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Tuesday, March 27, 2007

One Prolific Painter

Art historians are trying to spot the face of Mary Alford in the works of Victorian painter William Powell Frith. Photographs of Mary—Frith's longtime mistress—were made public only yesterday.

An upmarket version of the picture book game Where's Wally? is to be found in checking masterpieces such as Derby Day and The Railway Station, using two grainy images of Mary which make their public debut today. One shows the dimpled, round-faced Mary on an undercover picnic with Frith; the second is a family group after the death of his first wife, when he finally made Mary what the Victorians called "a respectable woman".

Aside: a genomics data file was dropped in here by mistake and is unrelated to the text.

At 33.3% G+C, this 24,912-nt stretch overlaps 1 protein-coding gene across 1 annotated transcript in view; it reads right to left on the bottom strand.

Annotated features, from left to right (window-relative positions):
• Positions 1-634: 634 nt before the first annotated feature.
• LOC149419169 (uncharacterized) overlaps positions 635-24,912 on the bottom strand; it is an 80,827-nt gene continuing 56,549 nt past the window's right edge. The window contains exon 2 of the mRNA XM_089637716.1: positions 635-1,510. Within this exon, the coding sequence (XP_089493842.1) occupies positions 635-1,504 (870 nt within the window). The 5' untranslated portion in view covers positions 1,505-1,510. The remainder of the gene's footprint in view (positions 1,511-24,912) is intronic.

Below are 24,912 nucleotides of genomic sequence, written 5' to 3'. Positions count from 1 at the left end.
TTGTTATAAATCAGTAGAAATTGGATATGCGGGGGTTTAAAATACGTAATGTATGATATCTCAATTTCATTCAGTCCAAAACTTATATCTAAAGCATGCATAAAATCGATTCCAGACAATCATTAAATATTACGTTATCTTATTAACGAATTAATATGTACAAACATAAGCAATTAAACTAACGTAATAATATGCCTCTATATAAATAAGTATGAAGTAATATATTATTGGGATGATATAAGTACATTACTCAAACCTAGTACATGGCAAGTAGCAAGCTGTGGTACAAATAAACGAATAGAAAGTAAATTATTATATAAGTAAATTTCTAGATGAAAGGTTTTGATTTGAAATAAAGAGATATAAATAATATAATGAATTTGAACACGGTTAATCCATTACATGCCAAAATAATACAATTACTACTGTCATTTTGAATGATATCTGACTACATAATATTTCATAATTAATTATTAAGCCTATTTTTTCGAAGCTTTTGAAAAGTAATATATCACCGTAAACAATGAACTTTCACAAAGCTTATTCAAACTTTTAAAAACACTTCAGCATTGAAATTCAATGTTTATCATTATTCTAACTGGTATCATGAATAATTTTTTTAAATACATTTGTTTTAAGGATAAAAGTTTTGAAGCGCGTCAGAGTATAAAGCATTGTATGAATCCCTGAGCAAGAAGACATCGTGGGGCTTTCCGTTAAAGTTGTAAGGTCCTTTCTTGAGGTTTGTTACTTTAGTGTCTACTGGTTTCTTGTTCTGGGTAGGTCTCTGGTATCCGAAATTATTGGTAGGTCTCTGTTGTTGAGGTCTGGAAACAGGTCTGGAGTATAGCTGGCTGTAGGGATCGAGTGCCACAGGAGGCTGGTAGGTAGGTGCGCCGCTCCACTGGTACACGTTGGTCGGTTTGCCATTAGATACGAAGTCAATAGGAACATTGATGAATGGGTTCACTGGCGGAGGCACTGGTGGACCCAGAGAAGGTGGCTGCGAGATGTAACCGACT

The pictures have been revealed by an anonymous descendant of one of seven children Frith fathered illegitimately with Mary, while maintaining his official family, including another 12 children, a mile up the road. [Link]

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